Shreyas Kulkarni
Advertising

"I recorded my voice inside a walk-in closet": Piyush Pandey, on new Asian Paints ad

Over a Mumbai-Goa phone call, the veteran adman talks about his voice-over for the ad, the insights behind it, and about happy family fatigue.

"Har ghar chup chaap se ye kehta hai,

Accha lagta hai,

Jab sab koi andar rehta hai..."

Says the voice-over in the new Asian Paints ad. It’s veteran adman Piyush Pandey’s voice.

This is the second ad from Asian Paints’ new series #StayHomeStaySafe.

The first ad, a recreation of the iconic 2007 ad, talks about what we're doing inside our homes now.

There are two similarities in both ads – our homes are the centre of attention, and the voice-over artiste is Pandey, chief creative officer worldwide & executive chairman India, Ogilvy.

"I recorded the voice inside a walk-in closet," remarks Pandey, and for good reason, too. According to him, on one side of his Goa home, where he's right now, dogs were barking, and on the other, his wife Nita Pandey, a creative director, had tied chimes to the tree.

This isn't the first time his voice can be heard in an ad. He's lent his voice to brands like Fevicol, SBI Life Insurance, LG's corporate campaign, and Asian Paints, of course.

The first Asian Paints ad with the tagline 'Har Ghar Kuch Kehta Hai' came out in 2007. "It just dawned upon me that a house is an expression of your personality," says Pandey. He says that each home has elements that express the personality of the person who lives there. "It will always have a certain touch of its occupants," he says.

Talking about the recent ad 'Har Ghar Chup Chap Se Kehta Hai', Pandey told us that after doing the first one about staying home, he had a discussion with Sukesh Nayak, CCO, Ogilvy India.

"I said this time, it is the house (the room) which is applauding the occupants because they now have the time to look after it. People giving back to their home is the angle I took," Pandey stated.

As he talked about the ad's insight, Pandey remembered his mother's words, 'Agar tum kapdo ki kadr karoge toh kapde tumhari kadr karenge', which translates to 'If you respect your clothes, they will respect you.'

He then said, "If you look after the house, the house will look after you." And that's what, he says, the ad shows, "How happy is the house (now) that you're looking after it."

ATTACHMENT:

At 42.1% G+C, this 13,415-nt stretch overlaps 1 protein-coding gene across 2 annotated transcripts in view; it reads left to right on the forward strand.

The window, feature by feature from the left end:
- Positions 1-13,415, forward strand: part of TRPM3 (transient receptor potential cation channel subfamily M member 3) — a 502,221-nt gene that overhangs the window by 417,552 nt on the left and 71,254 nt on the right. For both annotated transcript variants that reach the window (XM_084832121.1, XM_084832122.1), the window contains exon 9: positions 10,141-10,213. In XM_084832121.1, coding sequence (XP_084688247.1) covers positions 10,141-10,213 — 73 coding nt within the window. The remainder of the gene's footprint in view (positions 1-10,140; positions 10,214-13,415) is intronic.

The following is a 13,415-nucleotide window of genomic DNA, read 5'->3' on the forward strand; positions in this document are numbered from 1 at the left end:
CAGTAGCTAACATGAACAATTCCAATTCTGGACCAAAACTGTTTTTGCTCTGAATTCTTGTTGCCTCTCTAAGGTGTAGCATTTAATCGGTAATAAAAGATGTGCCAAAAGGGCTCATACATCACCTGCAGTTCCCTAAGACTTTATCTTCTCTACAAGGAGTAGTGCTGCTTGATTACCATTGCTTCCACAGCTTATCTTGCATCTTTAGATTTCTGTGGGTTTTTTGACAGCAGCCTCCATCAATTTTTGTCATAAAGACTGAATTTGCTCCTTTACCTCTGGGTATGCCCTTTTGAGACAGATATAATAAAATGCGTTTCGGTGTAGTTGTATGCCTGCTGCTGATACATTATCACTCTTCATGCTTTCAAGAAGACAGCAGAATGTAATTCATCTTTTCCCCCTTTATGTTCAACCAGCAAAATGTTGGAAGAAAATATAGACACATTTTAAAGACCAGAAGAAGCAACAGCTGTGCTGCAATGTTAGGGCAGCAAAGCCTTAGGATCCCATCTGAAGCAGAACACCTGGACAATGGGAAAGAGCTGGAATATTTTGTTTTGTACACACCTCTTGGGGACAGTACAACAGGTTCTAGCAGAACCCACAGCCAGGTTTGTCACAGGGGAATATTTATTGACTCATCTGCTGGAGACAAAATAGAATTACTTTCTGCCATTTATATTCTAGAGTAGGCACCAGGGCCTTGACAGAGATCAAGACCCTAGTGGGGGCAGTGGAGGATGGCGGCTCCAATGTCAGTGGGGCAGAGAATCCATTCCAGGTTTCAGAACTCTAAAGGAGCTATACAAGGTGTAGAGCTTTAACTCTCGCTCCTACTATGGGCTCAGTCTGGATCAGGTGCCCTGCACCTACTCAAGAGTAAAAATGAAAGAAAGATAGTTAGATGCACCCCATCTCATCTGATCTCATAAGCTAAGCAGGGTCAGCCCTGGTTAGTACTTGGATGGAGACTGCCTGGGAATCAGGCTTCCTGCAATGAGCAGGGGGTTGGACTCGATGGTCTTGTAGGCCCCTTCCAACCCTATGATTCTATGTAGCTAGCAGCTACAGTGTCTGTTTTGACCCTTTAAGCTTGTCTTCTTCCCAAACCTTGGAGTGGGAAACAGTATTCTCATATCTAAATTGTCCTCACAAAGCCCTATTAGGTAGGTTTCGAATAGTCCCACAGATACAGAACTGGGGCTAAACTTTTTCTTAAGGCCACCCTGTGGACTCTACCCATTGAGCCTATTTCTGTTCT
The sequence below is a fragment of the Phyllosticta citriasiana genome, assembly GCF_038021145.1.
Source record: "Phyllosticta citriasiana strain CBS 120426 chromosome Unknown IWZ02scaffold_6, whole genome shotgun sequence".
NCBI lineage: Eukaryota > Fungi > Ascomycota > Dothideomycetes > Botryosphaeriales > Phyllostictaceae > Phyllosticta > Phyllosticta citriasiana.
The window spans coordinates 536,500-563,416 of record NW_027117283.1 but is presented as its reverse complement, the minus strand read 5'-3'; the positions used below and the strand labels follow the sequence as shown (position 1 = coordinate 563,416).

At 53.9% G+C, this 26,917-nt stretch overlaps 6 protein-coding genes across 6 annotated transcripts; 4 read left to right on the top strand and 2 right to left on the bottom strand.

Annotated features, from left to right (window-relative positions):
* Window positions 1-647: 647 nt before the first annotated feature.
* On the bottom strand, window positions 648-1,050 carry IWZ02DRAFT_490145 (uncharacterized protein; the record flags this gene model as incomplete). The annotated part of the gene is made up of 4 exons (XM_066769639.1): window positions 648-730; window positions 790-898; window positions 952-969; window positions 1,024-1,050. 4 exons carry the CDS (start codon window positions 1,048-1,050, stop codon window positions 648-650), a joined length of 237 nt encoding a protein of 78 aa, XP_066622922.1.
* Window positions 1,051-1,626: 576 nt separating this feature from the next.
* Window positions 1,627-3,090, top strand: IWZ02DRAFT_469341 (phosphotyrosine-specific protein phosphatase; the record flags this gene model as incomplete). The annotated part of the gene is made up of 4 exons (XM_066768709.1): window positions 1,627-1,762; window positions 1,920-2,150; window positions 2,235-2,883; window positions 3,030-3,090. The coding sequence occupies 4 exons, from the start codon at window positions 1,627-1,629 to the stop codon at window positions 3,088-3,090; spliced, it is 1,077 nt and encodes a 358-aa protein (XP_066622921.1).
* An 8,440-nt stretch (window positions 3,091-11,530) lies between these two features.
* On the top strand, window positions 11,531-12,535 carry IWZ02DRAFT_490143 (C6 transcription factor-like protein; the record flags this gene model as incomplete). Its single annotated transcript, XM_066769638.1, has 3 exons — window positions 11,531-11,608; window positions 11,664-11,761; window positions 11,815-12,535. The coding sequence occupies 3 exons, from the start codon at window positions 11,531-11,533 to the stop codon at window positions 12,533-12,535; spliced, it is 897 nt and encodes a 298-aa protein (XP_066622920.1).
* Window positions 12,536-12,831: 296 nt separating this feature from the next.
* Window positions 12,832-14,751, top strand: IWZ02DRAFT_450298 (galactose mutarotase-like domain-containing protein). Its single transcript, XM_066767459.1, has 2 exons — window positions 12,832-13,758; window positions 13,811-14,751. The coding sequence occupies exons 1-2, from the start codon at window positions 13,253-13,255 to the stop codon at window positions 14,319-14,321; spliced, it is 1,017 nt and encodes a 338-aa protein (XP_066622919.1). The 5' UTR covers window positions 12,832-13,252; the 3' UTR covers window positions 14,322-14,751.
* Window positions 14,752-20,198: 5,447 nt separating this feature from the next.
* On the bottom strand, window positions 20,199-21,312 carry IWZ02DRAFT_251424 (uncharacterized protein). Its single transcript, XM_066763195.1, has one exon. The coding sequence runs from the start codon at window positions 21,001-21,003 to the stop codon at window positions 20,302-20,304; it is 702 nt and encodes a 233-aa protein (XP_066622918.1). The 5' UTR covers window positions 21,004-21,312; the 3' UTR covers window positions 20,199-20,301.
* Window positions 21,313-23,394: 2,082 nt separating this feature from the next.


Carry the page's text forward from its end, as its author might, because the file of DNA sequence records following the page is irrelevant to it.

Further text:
About the risk of consumer fatigue setting is as a result of seeing unrealistically happy, chirpy families in 'lockdown ads' these days, Pandey says, "If it's repetitive, then yes, viewers will grow fatigued. But, at this time, being too realistic is also not the right thing to do. People are in trouble, they’re stressed, and they don't want to see the problems. After all, everybody has to stay inside... Nor should we paint pictures that are not true."

This ad, like all other ads during the ongoing lockdown, was shot inside homes. However, looking at the quality, we wondered if Pandey and his team had breached lockdown rules to shoot the clips.

His response, "I'm working with the government on the lockdown. If I/we did step out, it would spell trouble." (Ogilvy is doing a campaign with the government to combat Coronavirus.)

The people in the ad are Ogilvy employees and others who work with the director Neha Kaul, of Corcoise Films. "Everyone is someone we knew," said Pandey.

He went on to say that everyone in the ad is doing something we all do at our home. "We were remembering all the things we do at home. Cleaning dust and cobwebs from the corners (which we rarely do)... We basically wanted to capture what actually happens inside a home."

On the consumer fatigue of seeing happy families in the ad, during the lockdown, Pandey says, "If it's repetitive, then yes, viewers will grow fatigued. But, at this time, being too realistic is also not the right thing to do. People are in trouble, they’re stressed, and they don't want to see the problems. After all, everybody has to stay inside... Nor should we paint pictures that are not true."

On the ad’s execution, he said that having editors and music directors, who've got a setup or a studio at home, helped to get things done. "We've got to find such people so that we don't have to go anywhere."

Also Read: Director Prasoon Pandey on how the short film ‘Family’ was shot

As we‘re about to wrap up the conversation, he mentioned his brother Prasoon Pandey, ace director and co-founder of Corcoise Films, and his short film 'Family'. Featuring some of the biggest stars of Indian cinema, the film was shot entirely at home during the lockdown. "That was a classic example of doing something brilliant from home," he signs off.